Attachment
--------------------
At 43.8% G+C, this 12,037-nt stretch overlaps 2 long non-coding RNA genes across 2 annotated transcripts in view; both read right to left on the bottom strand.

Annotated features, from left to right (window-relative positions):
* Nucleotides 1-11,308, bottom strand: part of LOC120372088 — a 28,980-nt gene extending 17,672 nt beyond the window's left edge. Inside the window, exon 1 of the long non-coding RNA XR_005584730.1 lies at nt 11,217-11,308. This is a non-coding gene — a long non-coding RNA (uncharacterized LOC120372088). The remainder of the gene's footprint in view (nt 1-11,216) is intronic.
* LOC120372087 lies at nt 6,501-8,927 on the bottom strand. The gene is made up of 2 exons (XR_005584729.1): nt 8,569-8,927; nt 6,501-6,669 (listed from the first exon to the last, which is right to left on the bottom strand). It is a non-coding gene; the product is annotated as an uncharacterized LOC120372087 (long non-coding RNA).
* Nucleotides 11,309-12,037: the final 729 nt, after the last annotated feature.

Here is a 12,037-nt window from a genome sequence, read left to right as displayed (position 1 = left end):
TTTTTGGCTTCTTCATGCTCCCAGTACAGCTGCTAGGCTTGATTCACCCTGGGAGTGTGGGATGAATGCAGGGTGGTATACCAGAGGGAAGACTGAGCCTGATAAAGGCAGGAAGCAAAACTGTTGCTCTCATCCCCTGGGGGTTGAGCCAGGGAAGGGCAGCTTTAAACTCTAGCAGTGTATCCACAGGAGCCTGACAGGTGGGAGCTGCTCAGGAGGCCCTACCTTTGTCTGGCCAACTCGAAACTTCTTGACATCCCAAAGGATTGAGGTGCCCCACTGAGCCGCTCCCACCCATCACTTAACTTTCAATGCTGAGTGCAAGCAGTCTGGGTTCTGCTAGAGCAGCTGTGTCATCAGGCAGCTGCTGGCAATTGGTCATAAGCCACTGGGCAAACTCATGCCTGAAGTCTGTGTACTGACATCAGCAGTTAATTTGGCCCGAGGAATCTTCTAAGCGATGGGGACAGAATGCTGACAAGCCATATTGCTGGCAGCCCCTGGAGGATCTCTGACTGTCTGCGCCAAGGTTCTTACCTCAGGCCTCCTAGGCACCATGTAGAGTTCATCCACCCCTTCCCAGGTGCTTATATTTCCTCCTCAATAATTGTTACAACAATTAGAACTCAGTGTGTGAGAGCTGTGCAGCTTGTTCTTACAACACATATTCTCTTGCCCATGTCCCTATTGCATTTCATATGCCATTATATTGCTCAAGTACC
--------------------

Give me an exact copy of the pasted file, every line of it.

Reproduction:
At 43.8% G+C, this 12,037-nt stretch overlaps 2 long non-coding RNA genes across 2 annotated transcripts in view; both read right to left on the bottom strand.

Annotated features, from left to right (window-relative positions):
* Nucleotides 1-11,308, bottom strand: part of LOC120372088 — a 28,980-nt gene extending 17,672 nt beyond the window's left edge. Inside the window, exon 1 of the long non-coding RNA XR_005584730.1 lies at nt 11,217-11,308. This is a non-coding gene — a long non-coding RNA (uncharacterized LOC120372088). The remainder of the gene's footprint in view (nt 1-11,216) is intronic.
* LOC120372087 lies at nt 6,501-8,927 on the bottom strand. The gene is made up of 2 exons (XR_005584729.1): nt 8,569-8,927; nt 6,501-6,669 (listed from the first exon to the last, which is right to left on the bottom strand). It is a non-coding gene; the product is annotated as an uncharacterized LOC120372087 (long non-coding RNA).
* Nucleotides 11,309-12,037: the final 729 nt, after the last annotated feature.

Here is a 12,037-nt window from a genome sequence, read left to right as displayed (position 1 = left end):
TTTTTGGCTTCTTCATGCTCCCAGTACAGCTGCTAGGCTTGATTCACCCTGGGAGTGTGGGATGAATGCAGGGTGGTATACCAGAGGGAAGACTGAGCCTGATAAAGGCAGGAAGCAAAACTGTTGCTCTCATCCCCTGGGGGTTGAGCCAGGGAAGGGCAGCTTTAAACTCTAGCAGTGTATCCACAGGAGCCTGACAGGTGGGAGCTGCTCAGGAGGCCCTACCTTTGTCTGGCCAACTCGAAACTTCTTGACATCCCAAAGGATTGAGGTGCCCCACTGAGCCGCTCCCACCCATCACTTAACTTTCAATGCTGAGTGCAAGCAGTCTGGGTTCTGCTAGAGCAGCTGTGTCATCAGGCAGCTGCTGGCAATTGGTCATAAGCCACTGGGCAAACTCATGCCTGAAGTCTGTGTACTGACATCAGCAGTTAATTTGGCCCGAGGAATCTTCTAAGCGATGGGGACAGAATGCTGACAAGCCATATTGCTGGCAGCCCCTGGAGGATCTCTGACTGTCTGCGCCAAGGTTCTTACCTCAGGCCTCCTAGGCACCATGTAGAGTTCATCCACCCCTTCCCAGGTGCTTATATTTCCTCCTCAATAATTGTTACAACAATTAGAACTCAGTGTGTGAGAGCTGTGCAGCTTGTTCTTACAACACATATTCTCTTGCCCATGTCCCTATTGCATTTCATATGCCATTATATTGCTCAAGTACC